Their bites may be small, but they’re also constant – and considerably destructive to spring shrubbery. Since the rabbit population is naturally threatened by larger predators, spotting their entryways and hiding spots can pose major difficulty. Still, you may have taken notice of their nibbling habits here and there and even observed them in action. You or your children may fall for their seemingly tender cuteness, though don’t be fooled; these nimble animals are as capable of damaging your garden like any other hungry pest.
Recognize the Presence of Rabbits
Some gardens are full of rabbits, while others see an occasional visit from time to time. To ward off their presence, you first need to identify the signs – tree and plant damage are common signs, along with small rabbit droppings spread across your yard. They can be scattered around randomly or found in minuscule piles, though rabbit scat is often identified by its similarity to peas in size and shape.
Notice Damage to Trees & Plants
If you have young trees in your yard and notice bark shavings in the surrounding area, you can bet a rabbit has taken a visit. This is especially common in the winter when new plant growth has come to a halt, leaving your trees and shrubs in danger as the second choice in a rabbit’s diet. They’ve been seen to both lightly gnaw in small portions and to fully destroy young trees, cutting away at the bark until plant circulation of water and nutrients is completely cut off. A sign of rabbit damage on shrubbery is distinguished by clean, 45-degree cuts – damage any higher than two feet above the ground isn’t reminiscent of a rabbit presence.
Surround the Area with Fencing
Encompassing your garden or yard with protective fencing is a common method for the prevention of any lingering pest with harmful tendencies. Fencing around two to three feet in height should be buried around six inches beneath the ground, and you can protect young trees by installing collars around the trunks. Installing electric fences is a more advanced strategy, though it’ll likely thin out your wallet a bit. Lastly – if you’re in a snowy environment, keep in mind that extra height might be necessary.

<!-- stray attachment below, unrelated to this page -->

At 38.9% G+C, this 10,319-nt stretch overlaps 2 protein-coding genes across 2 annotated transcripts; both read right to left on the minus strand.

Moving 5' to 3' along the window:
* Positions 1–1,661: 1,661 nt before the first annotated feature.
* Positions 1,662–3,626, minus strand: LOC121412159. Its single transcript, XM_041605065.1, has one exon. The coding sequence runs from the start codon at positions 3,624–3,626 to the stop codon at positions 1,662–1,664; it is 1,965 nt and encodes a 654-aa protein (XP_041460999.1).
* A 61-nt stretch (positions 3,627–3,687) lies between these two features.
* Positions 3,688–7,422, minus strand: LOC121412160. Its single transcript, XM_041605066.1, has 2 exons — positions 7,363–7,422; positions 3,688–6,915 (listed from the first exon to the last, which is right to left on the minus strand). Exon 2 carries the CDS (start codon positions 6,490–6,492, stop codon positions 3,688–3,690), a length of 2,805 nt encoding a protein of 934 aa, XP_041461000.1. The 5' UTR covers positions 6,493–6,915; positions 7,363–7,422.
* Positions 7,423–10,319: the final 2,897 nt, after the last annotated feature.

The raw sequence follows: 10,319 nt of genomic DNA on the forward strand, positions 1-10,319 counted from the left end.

Scare Them With Props
If you take a trip to the local gardening store, you’ll find all sorts of scare devices to place near damaged plants in an effort to frighten invasive rabbits from continuing their reign of destruction. Items such as ceramic owls are often used in this way, though don’t rely too much on these props – after all, they’re inanimate objects with no movement to convey realness. Over time, rabbits typically grow comfortable around these objects and will no longer see them as threats.
Employ Your Pet
If you own a dog that loves to chase small animals such as rabbits, which is a similarity across most dogs due to their natural prey drive, try keeping them in your yard to watch over your delicate garden or young collection of trees. Simply seeing your dog could pose enough of a threat to scare rabbits into leaving your yard alone. Not to say you should purchase a dog for this very reason, as the extra costs and maintenance of a pet can be significant, though existing dog owners could find value in this simple method of rabbit prevention.